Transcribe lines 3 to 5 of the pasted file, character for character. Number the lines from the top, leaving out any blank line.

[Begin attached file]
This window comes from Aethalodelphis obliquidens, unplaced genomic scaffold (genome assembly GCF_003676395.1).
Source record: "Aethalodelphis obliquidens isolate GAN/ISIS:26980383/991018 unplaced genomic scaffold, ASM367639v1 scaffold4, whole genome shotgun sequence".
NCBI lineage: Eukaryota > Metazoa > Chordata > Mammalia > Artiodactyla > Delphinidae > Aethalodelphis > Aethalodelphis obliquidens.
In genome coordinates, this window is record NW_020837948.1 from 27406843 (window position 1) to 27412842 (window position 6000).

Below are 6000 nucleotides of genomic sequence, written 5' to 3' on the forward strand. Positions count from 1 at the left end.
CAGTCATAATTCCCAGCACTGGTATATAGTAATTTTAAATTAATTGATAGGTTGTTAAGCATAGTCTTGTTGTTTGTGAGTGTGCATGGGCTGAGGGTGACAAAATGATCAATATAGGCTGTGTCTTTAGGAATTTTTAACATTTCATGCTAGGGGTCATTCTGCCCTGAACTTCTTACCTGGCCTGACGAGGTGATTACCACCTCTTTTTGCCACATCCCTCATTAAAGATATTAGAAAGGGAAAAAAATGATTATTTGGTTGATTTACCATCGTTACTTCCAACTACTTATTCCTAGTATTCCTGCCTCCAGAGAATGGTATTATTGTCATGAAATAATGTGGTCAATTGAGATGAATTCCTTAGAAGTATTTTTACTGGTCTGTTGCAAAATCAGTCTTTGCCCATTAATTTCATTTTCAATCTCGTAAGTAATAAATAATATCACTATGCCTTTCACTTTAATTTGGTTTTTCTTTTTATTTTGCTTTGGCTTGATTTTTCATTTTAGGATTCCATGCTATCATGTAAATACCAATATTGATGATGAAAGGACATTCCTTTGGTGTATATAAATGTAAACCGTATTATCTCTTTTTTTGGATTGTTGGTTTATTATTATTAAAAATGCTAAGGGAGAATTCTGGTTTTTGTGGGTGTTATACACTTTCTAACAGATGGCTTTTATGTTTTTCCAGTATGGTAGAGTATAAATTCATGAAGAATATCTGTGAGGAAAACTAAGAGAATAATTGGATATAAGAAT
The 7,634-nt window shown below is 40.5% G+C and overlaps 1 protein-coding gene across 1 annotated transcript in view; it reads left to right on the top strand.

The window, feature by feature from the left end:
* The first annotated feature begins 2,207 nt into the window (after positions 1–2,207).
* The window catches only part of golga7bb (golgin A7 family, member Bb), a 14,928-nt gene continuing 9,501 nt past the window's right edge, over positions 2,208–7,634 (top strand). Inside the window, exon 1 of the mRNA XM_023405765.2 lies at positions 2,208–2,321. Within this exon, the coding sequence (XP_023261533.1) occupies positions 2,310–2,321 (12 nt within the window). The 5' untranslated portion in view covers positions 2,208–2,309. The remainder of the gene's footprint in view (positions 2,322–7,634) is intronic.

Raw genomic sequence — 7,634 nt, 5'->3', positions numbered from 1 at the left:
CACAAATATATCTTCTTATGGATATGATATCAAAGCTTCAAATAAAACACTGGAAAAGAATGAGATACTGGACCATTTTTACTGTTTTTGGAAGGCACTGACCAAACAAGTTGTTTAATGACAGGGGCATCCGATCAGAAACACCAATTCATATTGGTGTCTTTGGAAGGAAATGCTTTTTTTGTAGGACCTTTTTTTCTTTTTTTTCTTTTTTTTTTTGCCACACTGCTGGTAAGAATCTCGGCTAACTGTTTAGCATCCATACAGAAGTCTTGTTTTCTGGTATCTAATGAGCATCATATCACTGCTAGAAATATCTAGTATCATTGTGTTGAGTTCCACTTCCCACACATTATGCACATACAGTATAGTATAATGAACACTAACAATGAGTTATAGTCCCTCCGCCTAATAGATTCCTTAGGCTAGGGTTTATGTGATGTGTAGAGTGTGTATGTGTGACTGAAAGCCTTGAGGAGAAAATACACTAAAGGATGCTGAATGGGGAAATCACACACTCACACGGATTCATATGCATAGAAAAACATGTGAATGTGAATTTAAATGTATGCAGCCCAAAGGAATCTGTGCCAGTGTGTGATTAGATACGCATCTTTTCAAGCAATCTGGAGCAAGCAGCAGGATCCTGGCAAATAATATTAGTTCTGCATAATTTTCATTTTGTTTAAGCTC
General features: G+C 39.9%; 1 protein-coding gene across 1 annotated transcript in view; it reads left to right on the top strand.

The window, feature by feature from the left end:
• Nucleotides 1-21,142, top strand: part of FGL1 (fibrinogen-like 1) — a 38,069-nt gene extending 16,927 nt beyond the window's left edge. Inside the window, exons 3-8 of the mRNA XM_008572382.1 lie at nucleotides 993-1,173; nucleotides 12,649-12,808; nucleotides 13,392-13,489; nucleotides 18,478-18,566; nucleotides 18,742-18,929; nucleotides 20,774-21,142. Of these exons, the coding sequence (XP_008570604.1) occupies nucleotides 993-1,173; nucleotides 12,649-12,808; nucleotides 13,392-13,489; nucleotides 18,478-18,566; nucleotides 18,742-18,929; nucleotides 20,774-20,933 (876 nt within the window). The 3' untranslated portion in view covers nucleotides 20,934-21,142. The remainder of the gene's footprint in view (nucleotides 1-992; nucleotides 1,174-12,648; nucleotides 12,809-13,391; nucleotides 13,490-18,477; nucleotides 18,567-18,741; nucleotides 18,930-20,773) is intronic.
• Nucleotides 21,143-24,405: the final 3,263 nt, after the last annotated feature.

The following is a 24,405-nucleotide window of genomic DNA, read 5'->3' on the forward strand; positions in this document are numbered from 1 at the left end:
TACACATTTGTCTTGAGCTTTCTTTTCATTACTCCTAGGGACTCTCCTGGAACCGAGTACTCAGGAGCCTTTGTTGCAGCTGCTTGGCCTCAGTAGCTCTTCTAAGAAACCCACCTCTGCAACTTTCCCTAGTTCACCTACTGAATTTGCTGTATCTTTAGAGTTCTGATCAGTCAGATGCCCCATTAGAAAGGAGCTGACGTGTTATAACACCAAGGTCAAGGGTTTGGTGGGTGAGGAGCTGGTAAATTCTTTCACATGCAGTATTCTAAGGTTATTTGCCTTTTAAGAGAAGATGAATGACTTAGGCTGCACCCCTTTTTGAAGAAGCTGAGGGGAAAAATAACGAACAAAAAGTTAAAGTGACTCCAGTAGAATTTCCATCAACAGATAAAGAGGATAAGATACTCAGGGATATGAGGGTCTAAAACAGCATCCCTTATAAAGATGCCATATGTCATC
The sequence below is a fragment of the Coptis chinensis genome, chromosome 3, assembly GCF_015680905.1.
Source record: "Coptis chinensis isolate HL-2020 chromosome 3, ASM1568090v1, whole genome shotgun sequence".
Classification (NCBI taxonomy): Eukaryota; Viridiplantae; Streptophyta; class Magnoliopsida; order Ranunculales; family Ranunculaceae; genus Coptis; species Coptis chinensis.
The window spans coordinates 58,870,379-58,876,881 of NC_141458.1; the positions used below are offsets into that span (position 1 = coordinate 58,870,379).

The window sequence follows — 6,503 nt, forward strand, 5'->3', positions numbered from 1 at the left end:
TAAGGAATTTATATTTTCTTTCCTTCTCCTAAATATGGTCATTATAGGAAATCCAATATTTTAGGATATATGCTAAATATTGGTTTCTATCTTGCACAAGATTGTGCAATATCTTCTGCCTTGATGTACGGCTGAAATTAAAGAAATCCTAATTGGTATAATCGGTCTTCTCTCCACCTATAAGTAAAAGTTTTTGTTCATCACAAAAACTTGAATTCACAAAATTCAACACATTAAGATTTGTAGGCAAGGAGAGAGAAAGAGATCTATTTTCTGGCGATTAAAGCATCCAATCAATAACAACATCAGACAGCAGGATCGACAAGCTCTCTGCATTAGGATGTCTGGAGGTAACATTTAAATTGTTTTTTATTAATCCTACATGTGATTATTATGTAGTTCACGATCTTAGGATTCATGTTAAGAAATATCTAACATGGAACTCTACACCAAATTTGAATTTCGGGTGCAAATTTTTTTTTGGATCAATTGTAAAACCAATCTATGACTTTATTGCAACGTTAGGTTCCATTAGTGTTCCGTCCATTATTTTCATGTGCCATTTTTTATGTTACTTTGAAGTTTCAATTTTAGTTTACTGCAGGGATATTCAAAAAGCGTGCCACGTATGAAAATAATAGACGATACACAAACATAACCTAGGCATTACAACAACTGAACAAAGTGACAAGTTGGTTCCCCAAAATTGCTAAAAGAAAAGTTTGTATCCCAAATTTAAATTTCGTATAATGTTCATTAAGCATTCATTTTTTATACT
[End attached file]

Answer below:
NCBI lineage: Eukaryota > Metazoa > Chordata > Mammalia > Artiodactyla > Delphinidae > Aethalodelphis > Aethalodelphis obliquidens.
In genome coordinates, this window is record NW_020837948.1 from 27406843 (window position 1) to 27412842 (window position 6000).

Below are 6000 nucleotides of genomic sequence, written 5' to 3' on the forward strand. Positions count from 1 at the left end.